Your worst performers see a 7% abandonment rate at a 4.7 minute hold time, and your best performers see a 3.3% abandonment rate at a 0.31 minute hold time.

    While it’s true that we can maintain a ~3% abandonment rate with a ~0.3 minute hold time, our abandonment rate skyrockets to 11-14% as soon as our hold time approaches 1 minute.

    Ouch–customers can be unforgiving!

    • jragsdale Says:

      Keep in mind mine are B2B numbers, so there may be different perceptions of acceptable wait time if it is part of your job verses a problem in your consumer life. And definitely, consumer is more likely to get more curiosity questions than technical support questions, maybe some of those abandons are going to your self-service site? ;)

      • jusgre Says:

        I wish I could explain it so easily. :)

        We are also B2B, and we currently have no self-service site.

        Our audience is professional e-marketers–perhaps their patience threshold is generally “different?”

      • jragsdale Says:

        Speaking as a reformed marketing person, oh yeah, that could explain it! It is all about expectation setting, so make sure the SLA is very clear about any commitments to onsite arrival, and provide realistic ranges to set expectations. But since you are dealing with people who make their money from clicks, I’m guessing they will continue to push for faster faster faster.

  3. Michelle Crane Says:

    I work at a Library in the Childrens dept. Yesterday, (Saturday AND Labor day holiday) the Childrens dept. was swamped. I was swamped working the desk alone … having to go back and forth to get books, answering questions, looking up things on the computer, helping children on the computers, doing storytime, then back to my desk to answer phone calls. A woman called asking for a book. I told her I had TEN people ahead of her, “would you like to hold?”. Of course, I said this — expecting her to say, “no, I’ll call back”. OR -some callers will ask YOU to call them back, which I’m always happy to do. Anyway, to my surprise, the woman said she would “hold”. Well, I’m sure you can guess what happened next. Since I DID have at least TEN people waiting ahead of her, after a few minutes, I forgot about the call. Two hours later, my manager said the woman called back complaining that I’d left her on hold for 39 minutes.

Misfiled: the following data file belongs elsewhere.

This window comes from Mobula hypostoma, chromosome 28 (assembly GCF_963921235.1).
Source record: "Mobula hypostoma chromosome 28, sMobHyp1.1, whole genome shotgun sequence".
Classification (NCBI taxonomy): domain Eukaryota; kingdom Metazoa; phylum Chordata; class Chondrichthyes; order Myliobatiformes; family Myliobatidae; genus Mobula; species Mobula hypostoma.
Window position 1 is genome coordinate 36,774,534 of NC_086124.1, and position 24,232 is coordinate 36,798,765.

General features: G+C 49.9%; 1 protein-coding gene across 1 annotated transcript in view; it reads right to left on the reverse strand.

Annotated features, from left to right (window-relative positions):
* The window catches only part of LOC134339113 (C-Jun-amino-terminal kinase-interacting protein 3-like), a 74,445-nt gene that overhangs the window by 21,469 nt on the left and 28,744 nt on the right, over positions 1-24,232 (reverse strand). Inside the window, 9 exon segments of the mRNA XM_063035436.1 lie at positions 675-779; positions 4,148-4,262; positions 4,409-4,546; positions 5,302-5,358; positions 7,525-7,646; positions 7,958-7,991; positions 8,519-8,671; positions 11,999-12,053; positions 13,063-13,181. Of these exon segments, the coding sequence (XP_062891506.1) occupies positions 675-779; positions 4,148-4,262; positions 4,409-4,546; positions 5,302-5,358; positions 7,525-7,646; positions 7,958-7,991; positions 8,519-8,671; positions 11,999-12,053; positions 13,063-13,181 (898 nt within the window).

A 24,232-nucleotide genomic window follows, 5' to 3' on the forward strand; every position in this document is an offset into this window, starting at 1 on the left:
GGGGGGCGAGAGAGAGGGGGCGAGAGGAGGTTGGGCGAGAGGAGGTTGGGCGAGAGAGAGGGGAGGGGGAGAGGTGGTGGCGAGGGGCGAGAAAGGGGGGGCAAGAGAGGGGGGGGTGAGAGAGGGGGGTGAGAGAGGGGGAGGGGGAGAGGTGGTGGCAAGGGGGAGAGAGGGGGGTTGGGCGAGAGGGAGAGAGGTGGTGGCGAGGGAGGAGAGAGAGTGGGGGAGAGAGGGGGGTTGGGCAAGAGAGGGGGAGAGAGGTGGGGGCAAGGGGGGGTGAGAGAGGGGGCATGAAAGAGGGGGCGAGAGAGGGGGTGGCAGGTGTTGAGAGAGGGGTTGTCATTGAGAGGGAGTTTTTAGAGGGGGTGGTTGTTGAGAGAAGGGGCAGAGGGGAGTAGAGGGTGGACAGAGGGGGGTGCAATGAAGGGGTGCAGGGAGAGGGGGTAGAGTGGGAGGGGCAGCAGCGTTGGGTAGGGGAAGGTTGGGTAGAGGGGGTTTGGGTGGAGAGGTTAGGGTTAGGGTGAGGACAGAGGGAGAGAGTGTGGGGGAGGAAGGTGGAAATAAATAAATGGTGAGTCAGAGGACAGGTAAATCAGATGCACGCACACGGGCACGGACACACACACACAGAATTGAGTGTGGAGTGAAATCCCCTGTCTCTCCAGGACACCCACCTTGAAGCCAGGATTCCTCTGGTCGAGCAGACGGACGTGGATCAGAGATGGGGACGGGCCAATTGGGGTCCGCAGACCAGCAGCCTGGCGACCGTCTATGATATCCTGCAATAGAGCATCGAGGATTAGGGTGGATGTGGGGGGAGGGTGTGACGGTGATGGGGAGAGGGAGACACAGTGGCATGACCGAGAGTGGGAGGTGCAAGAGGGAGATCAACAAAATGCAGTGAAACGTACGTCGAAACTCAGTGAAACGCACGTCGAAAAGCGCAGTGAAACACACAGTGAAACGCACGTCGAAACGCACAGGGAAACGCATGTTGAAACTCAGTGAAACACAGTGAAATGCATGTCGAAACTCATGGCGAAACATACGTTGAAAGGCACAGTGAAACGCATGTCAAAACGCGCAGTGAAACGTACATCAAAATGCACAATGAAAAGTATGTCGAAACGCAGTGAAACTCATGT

Frankly, I find it hard to believe that anyone would be so stupid. WHY would anyone “hold” for 39 minutes, when there are 18 other libraries in our county that she could call. Numerous times, I’ve called my local library (not in the county where I work), and if I get a dissatisfactory answer, I simply hang up and call another library. No muss, no fuss. No need to blame or get angry. This process rarely takes more than 10 minutes of my time. When I asked friends and associates, what they would do under this circumstance, ALL of them said the same thing; “hang up and call later”.
    Was this a “set-up”, or do some people really have this much time to waste? This has never happened to me before, and I’m baffled.
    I’m suspecting this was a “set-up” to get me written up for bad customer service.
    What do you think?

    • Jae Says:

      The set up might havebeen self imposed. It might have been better to ask for her number and to offer a call back. Asking her about her desire to hold was her entree into believing hold time would be reasonable


  4. […] access to information immediately to help resolve the customer issue. As TSIA’s John Ragsdale points out, when hold times stretch beyond the 3-minute timeframe, callers typically abandon the call and hang […]